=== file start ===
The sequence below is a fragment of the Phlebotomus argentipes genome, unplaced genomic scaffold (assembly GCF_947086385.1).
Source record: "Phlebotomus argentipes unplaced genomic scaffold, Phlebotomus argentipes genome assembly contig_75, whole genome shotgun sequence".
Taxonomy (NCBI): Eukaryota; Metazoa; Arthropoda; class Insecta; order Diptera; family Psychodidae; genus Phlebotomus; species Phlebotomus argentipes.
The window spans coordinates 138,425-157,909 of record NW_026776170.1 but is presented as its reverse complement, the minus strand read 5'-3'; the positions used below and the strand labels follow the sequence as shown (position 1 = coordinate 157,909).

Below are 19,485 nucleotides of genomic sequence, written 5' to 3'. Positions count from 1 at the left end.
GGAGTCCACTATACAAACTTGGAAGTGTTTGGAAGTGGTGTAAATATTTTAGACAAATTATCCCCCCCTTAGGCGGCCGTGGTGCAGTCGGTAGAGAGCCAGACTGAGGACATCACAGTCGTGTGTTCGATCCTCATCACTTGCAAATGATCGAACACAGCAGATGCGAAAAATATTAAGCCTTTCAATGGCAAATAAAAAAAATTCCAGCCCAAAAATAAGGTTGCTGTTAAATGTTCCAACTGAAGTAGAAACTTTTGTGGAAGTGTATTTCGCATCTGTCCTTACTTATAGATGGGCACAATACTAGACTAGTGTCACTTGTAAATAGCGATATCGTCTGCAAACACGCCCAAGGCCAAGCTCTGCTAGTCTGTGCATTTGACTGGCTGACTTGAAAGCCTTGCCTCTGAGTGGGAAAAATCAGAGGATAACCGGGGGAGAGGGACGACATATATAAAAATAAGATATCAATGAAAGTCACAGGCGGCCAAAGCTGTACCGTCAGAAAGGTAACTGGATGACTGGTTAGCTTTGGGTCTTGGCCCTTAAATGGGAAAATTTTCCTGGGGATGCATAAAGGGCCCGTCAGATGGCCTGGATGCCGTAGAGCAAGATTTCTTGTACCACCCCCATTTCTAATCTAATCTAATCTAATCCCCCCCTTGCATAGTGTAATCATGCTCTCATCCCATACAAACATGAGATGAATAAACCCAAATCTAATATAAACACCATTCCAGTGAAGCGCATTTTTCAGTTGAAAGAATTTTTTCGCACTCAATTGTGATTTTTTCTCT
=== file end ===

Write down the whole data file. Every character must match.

The sequence below is a fragment of the Phlebotomus argentipes genome, unplaced genomic scaffold (assembly GCF_947086385.1).
Source record: "Phlebotomus argentipes unplaced genomic scaffold, Phlebotomus argentipes genome assembly contig_75, whole genome shotgun sequence".
Taxonomy (NCBI): Eukaryota; Metazoa; Arthropoda; class Insecta; order Diptera; family Psychodidae; genus Phlebotomus; species Phlebotomus argentipes.
The window spans coordinates 138,425-157,909 of record NW_026776170.1 but is presented as its reverse complement, the minus strand read 5'-3'; the positions used below and the strand labels follow the sequence as shown (position 1 = coordinate 157,909).

Below are 19,485 nucleotides of genomic sequence, written 5' to 3'. Positions count from 1 at the left end.
GGAGTCCACTATACAAACTTGGAAGTGTTTGGAAGTGGTGTAAATATTTTAGACAAATTATCCCCCCCTTAGGCGGCCGTGGTGCAGTCGGTAGAGAGCCAGACTGAGGACATCACAGTCGTGTGTTCGATCCTCATCACTTGCAAATGATCGAACACAGCAGATGCGAAAAATATTAAGCCTTTCAATGGCAAATAAAAAAAATTCCAGCCCAAAAATAAGGTTGCTGTTAAATGTTCCAACTGAAGTAGAAACTTTTGTGGAAGTGTATTTCGCATCTGTCCTTACTTATAGATGGGCACAATACTAGACTAGTGTCACTTGTAAATAGCGATATCGTCTGCAAACACGCCCAAGGCCAAGCTCTGCTAGTCTGTGCATTTGACTGGCTGACTTGAAAGCCTTGCCTCTGAGTGGGAAAAATCAGAGGATAACCGGGGGAGAGGGACGACATATATAAAAATAAGATATCAATGAAAGTCACAGGCGGCCAAAGCTGTACCGTCAGAAAGGTAACTGGATGACTGGTTAGCTTTGGGTCTTGGCCCTTAAATGGGAAAATTTTCCTGGGGATGCATAAAGGGCCCGTCAGATGGCCTGGATGCCGTAGAGCAAGATTTCTTGTACCACCCCCATTTCTAATCTAATCTAATCTAATCCCCCCCTTGCATAGTGTAATCATGCTCTCATCCCATACAAACATGAGATGAATAAACCCAAATCTAATATAAACACCATTCCAGTGAAGCGCATTTTTCAGTTGAAAGAATTTTTTCGCACTCAATTGTGATTTTTTCTCT